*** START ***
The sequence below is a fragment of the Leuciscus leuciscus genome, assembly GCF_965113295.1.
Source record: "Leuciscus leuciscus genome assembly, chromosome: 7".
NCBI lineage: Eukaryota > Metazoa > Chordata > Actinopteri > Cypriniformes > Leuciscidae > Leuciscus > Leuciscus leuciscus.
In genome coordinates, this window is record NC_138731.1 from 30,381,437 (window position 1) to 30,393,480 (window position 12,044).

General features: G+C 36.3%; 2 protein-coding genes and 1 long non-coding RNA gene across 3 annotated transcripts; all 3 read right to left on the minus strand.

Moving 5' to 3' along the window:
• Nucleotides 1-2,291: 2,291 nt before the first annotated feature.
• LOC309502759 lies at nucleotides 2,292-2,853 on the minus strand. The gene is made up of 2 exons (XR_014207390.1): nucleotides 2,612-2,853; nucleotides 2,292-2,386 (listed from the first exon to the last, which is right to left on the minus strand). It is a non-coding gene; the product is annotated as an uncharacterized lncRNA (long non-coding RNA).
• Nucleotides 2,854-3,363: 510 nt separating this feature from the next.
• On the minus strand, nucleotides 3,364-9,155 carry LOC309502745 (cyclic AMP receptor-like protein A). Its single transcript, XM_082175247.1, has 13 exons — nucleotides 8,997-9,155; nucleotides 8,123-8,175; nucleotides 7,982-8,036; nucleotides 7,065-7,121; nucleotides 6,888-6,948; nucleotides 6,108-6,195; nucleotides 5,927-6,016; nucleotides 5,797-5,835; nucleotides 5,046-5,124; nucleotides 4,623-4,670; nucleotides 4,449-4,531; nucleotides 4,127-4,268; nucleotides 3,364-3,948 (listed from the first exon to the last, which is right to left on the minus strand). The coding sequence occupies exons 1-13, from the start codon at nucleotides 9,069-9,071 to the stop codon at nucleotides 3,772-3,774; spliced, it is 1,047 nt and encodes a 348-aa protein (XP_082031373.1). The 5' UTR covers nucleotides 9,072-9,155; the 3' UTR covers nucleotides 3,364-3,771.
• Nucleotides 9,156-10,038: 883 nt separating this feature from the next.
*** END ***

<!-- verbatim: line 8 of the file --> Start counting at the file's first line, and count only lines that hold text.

• LOC309502759 lies at nucleotides 2,292-2,853 on the minus strand. The gene is made up of 2 exons (XR_014207390.1): nucleotides 2,612-2,853; nucleotides 2,292-2,386 (listed from the first exon to the last, which is right to left on the minus strand). It is a non-coding gene; the product is annotated as an uncharacterized lncRNA (long non-coding RNA).